Plymouth D-Day Festival 2004
The Invasion of Europe
Contact Information for Festival for the 60th Anniversary of D-D
Soldiers land on beaches of Europe
It was on 6th June 1944 that Operation Overlord - the long anticipated Allied invasion of Nazi-held Europe - went into action. What came to be known as the 'D-day landings' had been set in motion the day before with Operation Neptune, the naval aspect of Overlord. The scope of this massive naval action is aptly described by Cornelius Ryan:
"They came, rank after relentless rank, ten lanes wide, twenty miles across, five thousand ships of every description. There were fast new attack transports, slow rust-scarred freighters, small ocean liners, Channel steamers, hospital ships, weather-beaten tankers, coaster and swarms of fussing tugs. There were endless columns of shallow-draft landing ships-great wallowing vessels, some of them almost 350 feet long. ... Ahead of the convoys were processions of mine sweepers, Coast Guard cutters, buoy-layers and motor launches. Barrage balloons flew above the ships. Squadrons of fighter planes weaved below the clouds. And surrounding this fantastic cavalcade of ships packed with men, guns, tanks, motor vehicles and supplies, ... was a formidable array 702 warships." The Longest Day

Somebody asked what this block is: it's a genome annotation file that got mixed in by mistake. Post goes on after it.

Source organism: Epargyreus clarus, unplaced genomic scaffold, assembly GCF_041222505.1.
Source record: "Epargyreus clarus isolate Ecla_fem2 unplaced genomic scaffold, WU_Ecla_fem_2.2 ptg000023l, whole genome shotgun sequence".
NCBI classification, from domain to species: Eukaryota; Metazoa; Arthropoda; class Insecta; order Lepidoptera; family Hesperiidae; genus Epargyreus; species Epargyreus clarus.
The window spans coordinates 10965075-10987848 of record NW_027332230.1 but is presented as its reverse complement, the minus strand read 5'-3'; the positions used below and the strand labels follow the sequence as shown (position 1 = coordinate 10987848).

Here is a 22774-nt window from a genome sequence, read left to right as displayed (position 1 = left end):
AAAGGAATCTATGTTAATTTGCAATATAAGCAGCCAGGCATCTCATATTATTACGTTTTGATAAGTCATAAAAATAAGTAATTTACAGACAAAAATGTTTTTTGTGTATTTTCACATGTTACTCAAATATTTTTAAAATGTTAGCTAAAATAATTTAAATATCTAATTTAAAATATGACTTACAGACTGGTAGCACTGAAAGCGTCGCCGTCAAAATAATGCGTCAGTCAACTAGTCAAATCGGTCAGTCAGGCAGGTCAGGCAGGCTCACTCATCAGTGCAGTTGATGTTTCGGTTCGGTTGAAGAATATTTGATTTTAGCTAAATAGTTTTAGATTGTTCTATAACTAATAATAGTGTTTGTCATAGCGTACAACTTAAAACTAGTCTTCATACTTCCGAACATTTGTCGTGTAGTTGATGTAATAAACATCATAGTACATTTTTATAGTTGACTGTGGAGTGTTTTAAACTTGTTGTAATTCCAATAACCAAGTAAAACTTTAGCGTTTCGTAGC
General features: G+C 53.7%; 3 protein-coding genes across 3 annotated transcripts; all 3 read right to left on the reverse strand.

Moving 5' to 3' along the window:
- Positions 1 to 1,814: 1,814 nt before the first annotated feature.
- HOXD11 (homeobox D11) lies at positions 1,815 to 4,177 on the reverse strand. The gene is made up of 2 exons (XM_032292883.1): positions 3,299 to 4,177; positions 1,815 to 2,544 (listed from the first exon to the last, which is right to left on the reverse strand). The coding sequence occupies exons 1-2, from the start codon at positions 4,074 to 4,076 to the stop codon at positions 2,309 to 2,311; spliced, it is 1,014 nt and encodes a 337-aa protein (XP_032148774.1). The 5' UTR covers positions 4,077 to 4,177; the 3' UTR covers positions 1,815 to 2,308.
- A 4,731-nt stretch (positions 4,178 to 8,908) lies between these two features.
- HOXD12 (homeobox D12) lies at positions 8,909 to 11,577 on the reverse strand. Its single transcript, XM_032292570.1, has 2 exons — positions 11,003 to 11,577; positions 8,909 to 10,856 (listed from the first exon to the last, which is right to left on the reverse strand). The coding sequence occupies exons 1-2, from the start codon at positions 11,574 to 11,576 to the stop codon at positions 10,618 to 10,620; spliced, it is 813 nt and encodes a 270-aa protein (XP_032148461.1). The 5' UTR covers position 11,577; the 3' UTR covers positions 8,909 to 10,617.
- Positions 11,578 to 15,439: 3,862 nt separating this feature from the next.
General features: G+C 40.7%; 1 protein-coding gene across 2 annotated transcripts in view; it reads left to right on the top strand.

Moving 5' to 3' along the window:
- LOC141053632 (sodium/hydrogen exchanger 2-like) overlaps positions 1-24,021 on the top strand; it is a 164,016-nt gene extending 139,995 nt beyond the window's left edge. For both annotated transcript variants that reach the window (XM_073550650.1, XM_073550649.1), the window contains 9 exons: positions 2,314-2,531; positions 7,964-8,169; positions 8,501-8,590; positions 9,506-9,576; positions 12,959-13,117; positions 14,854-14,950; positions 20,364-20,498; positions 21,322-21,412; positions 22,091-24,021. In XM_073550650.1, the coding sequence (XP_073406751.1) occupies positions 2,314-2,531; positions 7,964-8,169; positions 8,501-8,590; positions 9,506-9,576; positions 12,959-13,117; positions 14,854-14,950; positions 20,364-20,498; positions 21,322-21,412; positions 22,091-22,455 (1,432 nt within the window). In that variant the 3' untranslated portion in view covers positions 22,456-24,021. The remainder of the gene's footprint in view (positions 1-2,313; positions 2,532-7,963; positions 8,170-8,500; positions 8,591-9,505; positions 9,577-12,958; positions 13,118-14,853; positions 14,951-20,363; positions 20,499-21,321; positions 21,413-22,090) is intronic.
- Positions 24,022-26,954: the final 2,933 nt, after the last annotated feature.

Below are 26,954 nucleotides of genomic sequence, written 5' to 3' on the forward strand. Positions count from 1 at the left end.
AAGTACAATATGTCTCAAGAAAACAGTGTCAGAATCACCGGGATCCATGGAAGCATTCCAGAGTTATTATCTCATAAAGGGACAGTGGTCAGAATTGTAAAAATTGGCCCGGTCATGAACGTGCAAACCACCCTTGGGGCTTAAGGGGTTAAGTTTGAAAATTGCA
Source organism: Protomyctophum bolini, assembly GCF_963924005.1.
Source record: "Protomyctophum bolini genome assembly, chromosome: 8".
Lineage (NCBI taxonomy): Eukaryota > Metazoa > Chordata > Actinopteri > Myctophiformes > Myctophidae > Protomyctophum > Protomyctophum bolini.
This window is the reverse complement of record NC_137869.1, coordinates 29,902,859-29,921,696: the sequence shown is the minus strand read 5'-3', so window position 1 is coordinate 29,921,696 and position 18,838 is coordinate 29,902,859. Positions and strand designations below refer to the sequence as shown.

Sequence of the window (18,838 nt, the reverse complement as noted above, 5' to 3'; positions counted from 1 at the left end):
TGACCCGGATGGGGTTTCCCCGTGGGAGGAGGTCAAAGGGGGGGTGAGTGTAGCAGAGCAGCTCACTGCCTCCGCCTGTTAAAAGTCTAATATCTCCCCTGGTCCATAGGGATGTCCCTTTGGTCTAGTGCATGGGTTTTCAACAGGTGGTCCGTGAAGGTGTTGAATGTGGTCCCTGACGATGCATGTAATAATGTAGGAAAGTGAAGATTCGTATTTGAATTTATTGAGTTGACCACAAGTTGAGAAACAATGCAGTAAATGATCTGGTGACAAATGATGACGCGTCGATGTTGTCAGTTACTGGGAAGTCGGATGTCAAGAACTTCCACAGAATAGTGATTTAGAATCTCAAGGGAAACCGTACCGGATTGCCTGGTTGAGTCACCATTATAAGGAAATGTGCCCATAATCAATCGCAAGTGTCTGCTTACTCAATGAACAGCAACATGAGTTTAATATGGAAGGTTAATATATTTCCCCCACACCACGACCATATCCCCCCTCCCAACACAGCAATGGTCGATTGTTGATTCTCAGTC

More than 50 years later, extensive historical research had been conducted at invasion-related sites all along the Normandy shoreline. However, no attempt had been made to correlate the remaining undersea archaeological material with the historical record of the naval aspects of the invasion, which continued for months as hundreds of thousands of troops came ashore to liberate Europe from Nazi rule.
Instead, the undersea record has been subjected to decades of erosion, and beach and shore clearing of hazards to navigation - most notably, shipwrecks. In 1997, however, this problem was recognised, by Brett Phaneuf and Robert Neyland of the Institute of Nautical Archaeology at Texas A&M University (INA). As a result of the determination of these two men, and in cooperation with the Naval Historical Center's Underwater Archaeology Branch, a team of scientists embarked upon the first underwater archaeological reconnaissance adjacent to the American D-Day landing beaches, in the summer of 2000.
'... hundreds of thousands of troops came ashore to liberate Europe from Nazi rule.'
The landing areas were surveyed from Utah Beach in the west, to Point du Hoc, and across Omaha Beach in the east. The goal was to determine the location of landing craft, artillery, ships, ordinance and other equipment from Operation Neptune, map the sites, and enter them into the Geographic Information System (GIS), designed to manage 'spatial' data - charts, maps, sonar imagery and geomagnetic contours. This was in the hope that a detailed history of the losses at sea close to shore could be written.